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Last Reviewed on June 19, 2019, by eNotes Editorial. Word Count: 375

The narrator in "Gryphon" is Tommy, a boy who is in fourth grade in the town of Five Oaks, Michigan. Tommy narrates the story from the perspective of a child—noting, for example, that his deskmate is a "bad person" because she blows her nose into notepaper and throws it in the bin—but occasionally indicates that he is telling the story in retrospect, such as when he notes that he learned much later what a "chignon" was. Tommy is interested in things beyond what is written in the school's curriculum, like griffins and Ancient Egypt, but his mother has little time for him, not wanting to listen to what he tells her about school and asking him to look after his little brother instead.

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Mr. Hibner is the class's regular teacher. He teaches by the book, has the class say the Pledge of Allegiance, and prizes ordinary knowledge. He is taken ill on two occasions, requiring a substitute teacher to be sent.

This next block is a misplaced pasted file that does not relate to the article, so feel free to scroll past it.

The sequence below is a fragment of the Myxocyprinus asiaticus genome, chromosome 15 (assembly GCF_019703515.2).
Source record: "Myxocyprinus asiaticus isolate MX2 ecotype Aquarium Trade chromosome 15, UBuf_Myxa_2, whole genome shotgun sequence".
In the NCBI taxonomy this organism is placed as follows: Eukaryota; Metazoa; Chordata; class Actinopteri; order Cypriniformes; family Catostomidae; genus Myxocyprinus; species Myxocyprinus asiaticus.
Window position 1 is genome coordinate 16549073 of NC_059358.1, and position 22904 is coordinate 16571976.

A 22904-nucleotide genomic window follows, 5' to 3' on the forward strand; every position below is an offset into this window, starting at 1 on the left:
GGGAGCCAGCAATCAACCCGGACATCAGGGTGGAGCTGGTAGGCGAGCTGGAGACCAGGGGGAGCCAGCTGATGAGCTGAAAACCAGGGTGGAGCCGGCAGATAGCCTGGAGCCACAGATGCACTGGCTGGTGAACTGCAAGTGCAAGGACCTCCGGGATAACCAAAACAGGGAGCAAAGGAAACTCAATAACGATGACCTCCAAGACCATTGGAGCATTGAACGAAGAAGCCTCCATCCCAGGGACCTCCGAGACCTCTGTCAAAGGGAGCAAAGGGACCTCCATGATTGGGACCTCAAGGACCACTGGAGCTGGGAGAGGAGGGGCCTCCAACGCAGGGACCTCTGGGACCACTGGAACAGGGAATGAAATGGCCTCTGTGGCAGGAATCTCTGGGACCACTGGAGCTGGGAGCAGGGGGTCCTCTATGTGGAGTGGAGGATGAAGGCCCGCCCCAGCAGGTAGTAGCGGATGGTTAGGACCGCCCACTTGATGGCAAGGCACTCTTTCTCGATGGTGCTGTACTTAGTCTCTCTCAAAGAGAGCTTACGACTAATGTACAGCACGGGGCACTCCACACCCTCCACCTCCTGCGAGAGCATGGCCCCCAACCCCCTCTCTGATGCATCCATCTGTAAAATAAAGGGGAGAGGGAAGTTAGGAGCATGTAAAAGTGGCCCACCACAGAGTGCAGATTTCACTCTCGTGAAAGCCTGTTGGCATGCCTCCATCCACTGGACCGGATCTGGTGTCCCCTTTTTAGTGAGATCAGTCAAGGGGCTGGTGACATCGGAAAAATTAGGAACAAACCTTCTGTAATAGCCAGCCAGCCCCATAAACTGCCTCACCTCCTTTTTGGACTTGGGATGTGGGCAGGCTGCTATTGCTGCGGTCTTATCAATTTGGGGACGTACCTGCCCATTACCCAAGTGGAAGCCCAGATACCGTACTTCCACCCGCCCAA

Miss Ferenczi is the substitute teacher who arrives to replace Mr. Hibner. She is unlike the usual substitute teachers in every way. New to the town, Miss Ferenczi subverts the expectations of the class. She explains that her family is from Flanders originally and tells them strange things, like the idea that math is "fluid" and that there are many ways words can be spelled. She introduces the class to "fabulous" ideas about man-eating plants and griffins and sits with the children at lunch instead of with the teachers. At the end of the story, she is finally reported to the principal after telling the students' fortunes using a tarot deck.

Carol is Tommy's deskmate.

Janice is a girl who questions Miss Ferenczi's methods.

Carl is a friend of Tommy, who argues that Miss Ferenczi is a liar. Later, when she tells the class about the man-eating plant, he recognizes that such plants do exist and begins to question whether she is entirely wrong.

Wayne is a boy who is unlucky enough to receive the Death card when Miss Ferenczi tells class fortunes. Frightened, he reports her to the principal, and she is sent away. Tommy is furious about this, calling Wayne a "chicken," and the two boys engage in a fight.

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